Children with disabilities sue the Texas governor over his ban on school mask mandates.

The suit in federal court, which argues that the ban denies medically at-risk children equal access to a safe education, could set a national precedent.,

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Children with disabilities sue the Texas governor over his ban on school mask mandates.

Students and teachers at the Lamar Elementary School in San Antonio, Texas, wore masks last week as required by the school, a policy the state has sought to nullify.
Students and teachers at the Lamar Elementary School in San Antonio, Texas, wore masks last week as required by the school, a policy the state has sought to nullify.Credit…Matthew Busch for The New York Times
  • Aug. 19, 2021, 5:32 p.m. ET

Parents of young children with disabilities are suing Gov. Greg Abbott of Texas over his ban on mask mandates in public schools, arguing that the executive order, signed in July, prevents their medically at-risk children from being able to attend school safely.

The federal lawsuit, filed on Tuesday by the advocacy group Disability Rights Texas, opens another legal battlefront over pandemic policy in the state. Mr. Abbott’s ban suffered a series of setbacks in lower state courts before the State Supreme Court sided with him on Sunday, ruling that he had the authority to impose such a ban. The court has still to issue a final ruling on the ban’s validity.

President Biden announced this week that the Education Department would use its broad powers — including possible legal action — to deter states like Texas from barring universal mask mandates in classrooms.

The new lawsuit contends that Mr. Abbott’s ban violates federal anti-discrimination laws like the Americans with Disabilities Act and Section 504, which prohibit the exclusion of students with disabilities from public education. If the suit is successful, Dustin Rynders, a lawyer for Disability Rights Texas, believes that the case could set a national precedent.

“I think a victory in any court will give school districts a sense of ease in doing what they need to do to protect students,” Mr. Rynders said.

In response to questions about the lawsuit, Governor Abbott’s press secretary Renae Eze wrote in an emailed statement that the governor “cares deeply about the health and safety of disabled students, as he does for all Texas students,” but did not otherwise address the issues the suit raised.

The office of the state attorney general, Ken Paxton, did not immediately respond to repeated requests for comment.

Mr. Paxton has defended the ban in state court, saying that “the Texas Disaster Act clearly states that the governor has the power to guide the state through emergencies, such as the Covid-19 pandemic.”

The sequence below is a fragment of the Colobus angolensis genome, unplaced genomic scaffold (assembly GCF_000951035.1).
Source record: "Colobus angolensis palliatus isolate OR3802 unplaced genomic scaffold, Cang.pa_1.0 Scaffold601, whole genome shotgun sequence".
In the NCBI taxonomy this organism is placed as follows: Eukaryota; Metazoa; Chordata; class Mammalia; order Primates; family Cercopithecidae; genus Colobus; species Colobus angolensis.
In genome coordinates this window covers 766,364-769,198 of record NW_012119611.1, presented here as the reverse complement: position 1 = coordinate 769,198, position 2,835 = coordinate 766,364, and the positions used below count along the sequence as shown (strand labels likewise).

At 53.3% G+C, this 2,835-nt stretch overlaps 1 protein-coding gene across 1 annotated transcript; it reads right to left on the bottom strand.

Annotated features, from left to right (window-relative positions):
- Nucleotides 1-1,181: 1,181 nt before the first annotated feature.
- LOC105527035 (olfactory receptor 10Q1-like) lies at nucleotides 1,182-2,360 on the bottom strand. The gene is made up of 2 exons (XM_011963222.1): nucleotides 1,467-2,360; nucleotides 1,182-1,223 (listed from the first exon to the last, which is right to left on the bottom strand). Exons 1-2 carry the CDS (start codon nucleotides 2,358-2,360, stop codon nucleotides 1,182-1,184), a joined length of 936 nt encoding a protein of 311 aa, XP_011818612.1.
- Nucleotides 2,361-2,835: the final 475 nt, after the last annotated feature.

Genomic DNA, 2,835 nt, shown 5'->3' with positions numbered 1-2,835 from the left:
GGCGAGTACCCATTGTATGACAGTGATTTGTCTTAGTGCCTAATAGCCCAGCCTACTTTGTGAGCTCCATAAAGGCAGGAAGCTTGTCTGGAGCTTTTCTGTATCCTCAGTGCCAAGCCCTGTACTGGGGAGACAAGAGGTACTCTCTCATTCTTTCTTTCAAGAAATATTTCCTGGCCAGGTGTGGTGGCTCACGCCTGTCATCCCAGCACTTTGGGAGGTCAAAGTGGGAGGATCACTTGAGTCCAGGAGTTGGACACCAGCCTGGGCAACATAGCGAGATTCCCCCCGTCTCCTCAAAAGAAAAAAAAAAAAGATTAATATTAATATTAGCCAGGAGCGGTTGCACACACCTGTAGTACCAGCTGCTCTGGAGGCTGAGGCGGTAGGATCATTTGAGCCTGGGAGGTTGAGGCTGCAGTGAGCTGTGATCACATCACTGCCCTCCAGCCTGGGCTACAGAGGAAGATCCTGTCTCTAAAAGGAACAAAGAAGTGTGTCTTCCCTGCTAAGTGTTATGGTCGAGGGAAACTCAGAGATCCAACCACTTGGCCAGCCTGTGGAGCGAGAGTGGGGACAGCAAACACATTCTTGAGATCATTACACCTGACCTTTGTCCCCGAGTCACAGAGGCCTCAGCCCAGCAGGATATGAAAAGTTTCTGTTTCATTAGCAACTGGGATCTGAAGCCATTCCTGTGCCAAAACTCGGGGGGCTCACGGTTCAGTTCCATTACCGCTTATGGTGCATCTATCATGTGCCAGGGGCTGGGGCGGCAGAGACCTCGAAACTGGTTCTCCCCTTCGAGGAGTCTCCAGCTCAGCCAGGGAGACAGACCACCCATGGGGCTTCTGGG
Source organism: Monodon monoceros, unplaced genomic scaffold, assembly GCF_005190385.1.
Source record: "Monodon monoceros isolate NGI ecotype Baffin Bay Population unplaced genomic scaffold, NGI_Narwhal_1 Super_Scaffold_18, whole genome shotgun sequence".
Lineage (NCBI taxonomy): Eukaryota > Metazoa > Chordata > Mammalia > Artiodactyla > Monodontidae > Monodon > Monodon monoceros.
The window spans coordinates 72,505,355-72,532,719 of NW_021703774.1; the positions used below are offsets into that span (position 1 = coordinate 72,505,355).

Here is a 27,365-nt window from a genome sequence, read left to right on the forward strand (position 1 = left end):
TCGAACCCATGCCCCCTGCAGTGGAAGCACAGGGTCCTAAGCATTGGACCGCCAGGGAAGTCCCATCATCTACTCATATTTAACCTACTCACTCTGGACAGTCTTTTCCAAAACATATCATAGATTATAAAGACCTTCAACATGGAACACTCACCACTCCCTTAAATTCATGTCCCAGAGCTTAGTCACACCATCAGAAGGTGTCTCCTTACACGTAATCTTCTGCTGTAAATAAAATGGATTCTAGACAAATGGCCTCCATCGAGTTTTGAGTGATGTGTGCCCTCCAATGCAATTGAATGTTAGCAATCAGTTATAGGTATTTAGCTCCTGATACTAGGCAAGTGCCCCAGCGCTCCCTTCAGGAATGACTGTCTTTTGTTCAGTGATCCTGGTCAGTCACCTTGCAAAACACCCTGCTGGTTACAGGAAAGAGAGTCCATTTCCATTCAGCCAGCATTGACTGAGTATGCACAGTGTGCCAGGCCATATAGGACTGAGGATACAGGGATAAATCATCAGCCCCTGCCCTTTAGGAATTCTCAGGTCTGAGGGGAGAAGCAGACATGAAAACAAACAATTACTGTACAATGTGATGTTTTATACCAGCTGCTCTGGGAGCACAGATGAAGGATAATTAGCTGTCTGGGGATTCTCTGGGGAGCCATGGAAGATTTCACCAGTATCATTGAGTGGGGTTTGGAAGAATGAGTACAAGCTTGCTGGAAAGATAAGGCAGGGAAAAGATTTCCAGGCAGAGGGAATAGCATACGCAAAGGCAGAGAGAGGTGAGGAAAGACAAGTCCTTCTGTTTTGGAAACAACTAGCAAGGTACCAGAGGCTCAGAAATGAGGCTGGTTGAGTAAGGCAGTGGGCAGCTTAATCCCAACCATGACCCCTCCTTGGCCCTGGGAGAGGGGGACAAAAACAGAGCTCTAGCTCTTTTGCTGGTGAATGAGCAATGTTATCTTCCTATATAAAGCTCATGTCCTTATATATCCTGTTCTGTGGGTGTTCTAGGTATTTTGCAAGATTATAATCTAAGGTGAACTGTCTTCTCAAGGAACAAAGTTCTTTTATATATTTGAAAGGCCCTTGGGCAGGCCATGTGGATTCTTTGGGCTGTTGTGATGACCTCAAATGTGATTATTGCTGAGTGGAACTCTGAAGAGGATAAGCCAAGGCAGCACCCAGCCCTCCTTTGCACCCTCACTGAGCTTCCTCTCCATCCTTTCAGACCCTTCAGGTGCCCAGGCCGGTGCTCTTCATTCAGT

Mr. Rynders said that the Americans with Disabilities Act’s broad protections apply even during emergencies, noting that shelters opened during natural disasters are required to be accessible to the disabled.

With Covid-19 cases soaring in Texas because of the Delta variant, Mr. Rynders said, parents face an “impossible” choice: risk their children’s health by sending them to school, or risk educational deprivation by keeping them home.

The 14 plaintiffs in the lawsuit are all children under 12, an age group that is not eligible for vaccination yet. One is Juliana Ramirez, 8. Her mother, Julia Longoria, said Juliana had been begging to go back to her school in San Antonio. Juliana had panic attacks during the pandemic, and her ADHD made her increasingly disengaged from online learning. But Juliana has asthma, and Ms. Longoria is immunocompromised, making a coronavirus infection especially dangerous for them both.

“We could just not send her to school, but that’s just denying her an education,” Ms. Longoria said. “There really wasn’t a good option. Every option put her at risk in some way.”

Ms. Longoria said she was “terrified” for her daughter. She believes masks, along with other safety protocols, would help prevent her daughter from getting sick.

Another plaintiff is Stephanie Paresky’s 8-year-old son, who has spina bifida, epilepsy, ADHD and bronchiectasis, a chronic lung condition that makes him vulnerable to infections.

During virtual learning, Ms. Paresky, a resident of Richardson, said her son fell behind in reading and math because he didn’t receive the same level of one-on-one services as he had before the pandemic. When the new school year began this month, she sent him back to his public school, which is requiring masks in defiance of the governor’s orders. His doctors told her he would not be able to attend safely if masks were not being worn.

“Just because our kids have a disability or they’re high-risk, doesn’t mean they shouldn’t have access to the same education as everyone else,” Ms. Paresky said. “I cannot believe it’s 2021 and we’re still having to fight for the same basic rights and access to education for our kids.”

Lawyers with Disability Rights Texas said they were confident of a favorable result in the case. But Mr. Paxton, the state attorney general, has said that he would continue to defend the governor’s mask-mandate ban, saying that “any school district, public university, or local government official that decides to defy the order will be taken to court.”

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